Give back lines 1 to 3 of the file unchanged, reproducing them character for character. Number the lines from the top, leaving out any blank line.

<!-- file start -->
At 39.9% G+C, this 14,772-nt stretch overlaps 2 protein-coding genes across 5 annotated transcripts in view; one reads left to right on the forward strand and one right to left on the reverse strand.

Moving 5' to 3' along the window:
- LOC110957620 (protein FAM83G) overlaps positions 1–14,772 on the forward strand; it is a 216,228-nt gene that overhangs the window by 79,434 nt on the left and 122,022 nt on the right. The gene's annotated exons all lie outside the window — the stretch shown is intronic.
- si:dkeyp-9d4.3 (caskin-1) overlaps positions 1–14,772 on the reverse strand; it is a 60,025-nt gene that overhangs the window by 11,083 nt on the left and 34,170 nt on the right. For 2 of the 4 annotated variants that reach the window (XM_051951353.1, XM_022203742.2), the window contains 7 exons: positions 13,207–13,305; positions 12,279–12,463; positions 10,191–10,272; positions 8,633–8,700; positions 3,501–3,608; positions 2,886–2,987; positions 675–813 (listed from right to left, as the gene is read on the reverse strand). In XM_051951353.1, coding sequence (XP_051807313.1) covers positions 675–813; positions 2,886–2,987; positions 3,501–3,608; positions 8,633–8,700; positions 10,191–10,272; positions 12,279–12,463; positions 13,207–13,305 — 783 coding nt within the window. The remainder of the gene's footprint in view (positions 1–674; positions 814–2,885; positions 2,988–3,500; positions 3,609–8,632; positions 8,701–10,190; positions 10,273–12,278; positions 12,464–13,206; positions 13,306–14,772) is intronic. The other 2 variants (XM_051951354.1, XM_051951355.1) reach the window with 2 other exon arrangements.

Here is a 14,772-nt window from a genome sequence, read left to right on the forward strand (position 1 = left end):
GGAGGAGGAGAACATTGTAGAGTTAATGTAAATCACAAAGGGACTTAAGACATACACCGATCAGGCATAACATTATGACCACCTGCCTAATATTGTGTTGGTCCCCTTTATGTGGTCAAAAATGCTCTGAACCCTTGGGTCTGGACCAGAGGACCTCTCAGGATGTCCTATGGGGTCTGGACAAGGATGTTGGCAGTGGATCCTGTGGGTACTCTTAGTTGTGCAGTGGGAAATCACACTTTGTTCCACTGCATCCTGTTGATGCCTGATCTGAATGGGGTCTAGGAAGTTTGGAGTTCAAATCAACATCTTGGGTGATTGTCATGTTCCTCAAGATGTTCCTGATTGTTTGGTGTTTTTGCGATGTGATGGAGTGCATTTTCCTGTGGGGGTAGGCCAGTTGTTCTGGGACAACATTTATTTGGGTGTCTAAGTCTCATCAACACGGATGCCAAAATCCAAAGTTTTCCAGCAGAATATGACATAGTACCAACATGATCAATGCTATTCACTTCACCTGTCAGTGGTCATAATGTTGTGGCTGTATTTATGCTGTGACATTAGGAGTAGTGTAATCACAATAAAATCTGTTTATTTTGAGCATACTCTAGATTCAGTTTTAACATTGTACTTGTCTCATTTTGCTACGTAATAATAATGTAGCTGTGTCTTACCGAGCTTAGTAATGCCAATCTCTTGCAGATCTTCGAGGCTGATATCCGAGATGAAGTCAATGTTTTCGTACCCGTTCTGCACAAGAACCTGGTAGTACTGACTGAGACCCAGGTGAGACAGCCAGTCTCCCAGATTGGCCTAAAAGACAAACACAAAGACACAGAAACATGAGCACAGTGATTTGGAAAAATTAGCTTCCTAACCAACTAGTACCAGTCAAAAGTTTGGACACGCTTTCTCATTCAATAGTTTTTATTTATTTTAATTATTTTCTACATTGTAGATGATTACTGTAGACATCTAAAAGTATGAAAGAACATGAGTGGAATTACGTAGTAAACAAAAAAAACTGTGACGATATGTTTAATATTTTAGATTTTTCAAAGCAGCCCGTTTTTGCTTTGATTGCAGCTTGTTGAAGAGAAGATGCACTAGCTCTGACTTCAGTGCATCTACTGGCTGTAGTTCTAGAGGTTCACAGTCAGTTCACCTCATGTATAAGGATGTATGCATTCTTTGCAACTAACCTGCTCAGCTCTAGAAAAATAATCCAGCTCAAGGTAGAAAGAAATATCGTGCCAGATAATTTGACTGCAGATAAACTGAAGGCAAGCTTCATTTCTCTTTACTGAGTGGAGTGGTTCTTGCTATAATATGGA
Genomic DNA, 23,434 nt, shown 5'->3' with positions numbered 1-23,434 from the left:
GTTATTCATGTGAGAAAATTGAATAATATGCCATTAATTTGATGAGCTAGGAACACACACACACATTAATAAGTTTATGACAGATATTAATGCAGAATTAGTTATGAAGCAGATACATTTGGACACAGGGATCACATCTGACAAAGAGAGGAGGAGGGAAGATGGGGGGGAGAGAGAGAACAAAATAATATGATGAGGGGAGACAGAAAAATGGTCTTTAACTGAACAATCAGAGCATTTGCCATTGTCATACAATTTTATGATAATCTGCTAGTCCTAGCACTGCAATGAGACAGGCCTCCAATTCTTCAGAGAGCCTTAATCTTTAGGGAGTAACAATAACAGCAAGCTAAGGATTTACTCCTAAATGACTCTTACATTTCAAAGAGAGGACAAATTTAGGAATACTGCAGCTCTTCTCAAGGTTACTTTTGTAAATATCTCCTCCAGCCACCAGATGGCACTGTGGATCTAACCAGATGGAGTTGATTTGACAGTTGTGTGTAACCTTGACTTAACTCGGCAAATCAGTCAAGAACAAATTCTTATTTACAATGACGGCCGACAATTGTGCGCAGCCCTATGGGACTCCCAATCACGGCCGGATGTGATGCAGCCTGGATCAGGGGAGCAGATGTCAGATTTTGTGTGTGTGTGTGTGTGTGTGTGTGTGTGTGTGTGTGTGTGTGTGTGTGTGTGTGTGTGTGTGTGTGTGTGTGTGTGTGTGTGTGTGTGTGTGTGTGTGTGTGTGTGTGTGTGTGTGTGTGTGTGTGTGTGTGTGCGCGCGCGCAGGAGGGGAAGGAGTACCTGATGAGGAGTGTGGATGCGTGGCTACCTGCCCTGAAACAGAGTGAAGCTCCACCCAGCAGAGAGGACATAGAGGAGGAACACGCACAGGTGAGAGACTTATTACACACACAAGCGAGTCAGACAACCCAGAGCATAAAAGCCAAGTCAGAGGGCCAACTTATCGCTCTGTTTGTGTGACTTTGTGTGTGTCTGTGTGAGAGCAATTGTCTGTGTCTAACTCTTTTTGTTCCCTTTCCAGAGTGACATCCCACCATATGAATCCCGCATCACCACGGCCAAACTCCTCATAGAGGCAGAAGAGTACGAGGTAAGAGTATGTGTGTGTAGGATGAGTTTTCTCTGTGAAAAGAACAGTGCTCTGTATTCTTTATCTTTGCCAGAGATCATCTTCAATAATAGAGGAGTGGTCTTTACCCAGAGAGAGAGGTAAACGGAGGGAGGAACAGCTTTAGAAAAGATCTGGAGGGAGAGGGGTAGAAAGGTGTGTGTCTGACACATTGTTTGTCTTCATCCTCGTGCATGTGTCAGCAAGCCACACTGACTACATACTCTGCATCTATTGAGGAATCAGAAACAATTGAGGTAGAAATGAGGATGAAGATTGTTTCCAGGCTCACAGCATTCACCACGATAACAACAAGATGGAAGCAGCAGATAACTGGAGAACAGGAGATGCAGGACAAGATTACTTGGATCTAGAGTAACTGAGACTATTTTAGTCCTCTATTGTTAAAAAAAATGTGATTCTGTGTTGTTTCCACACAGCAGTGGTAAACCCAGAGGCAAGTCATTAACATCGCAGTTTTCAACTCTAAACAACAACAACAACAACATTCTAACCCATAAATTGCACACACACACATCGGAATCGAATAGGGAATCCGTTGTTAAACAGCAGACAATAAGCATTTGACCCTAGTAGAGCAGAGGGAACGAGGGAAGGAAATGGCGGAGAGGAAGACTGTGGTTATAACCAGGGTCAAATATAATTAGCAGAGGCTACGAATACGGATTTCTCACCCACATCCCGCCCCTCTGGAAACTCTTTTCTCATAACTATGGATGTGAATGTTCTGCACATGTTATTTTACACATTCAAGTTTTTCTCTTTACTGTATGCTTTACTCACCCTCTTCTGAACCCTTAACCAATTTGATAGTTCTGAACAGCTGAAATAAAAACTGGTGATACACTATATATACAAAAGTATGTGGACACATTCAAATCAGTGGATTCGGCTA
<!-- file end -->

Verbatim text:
At 39.9% G+C, this 14,772-nt stretch overlaps 2 protein-coding genes across 5 annotated transcripts in view; one reads left to right on the forward strand and one right to left on the reverse strand.

Moving 5' to 3' along the window:
- LOC110957620 (protein FAM83G) overlaps positions 1–14,772 on the forward strand; it is a 216,228-nt gene that overhangs the window by 79,434 nt on the left and 122,022 nt on the right. The gene's annotated exons all lie outside the window — the stretch shown is intronic.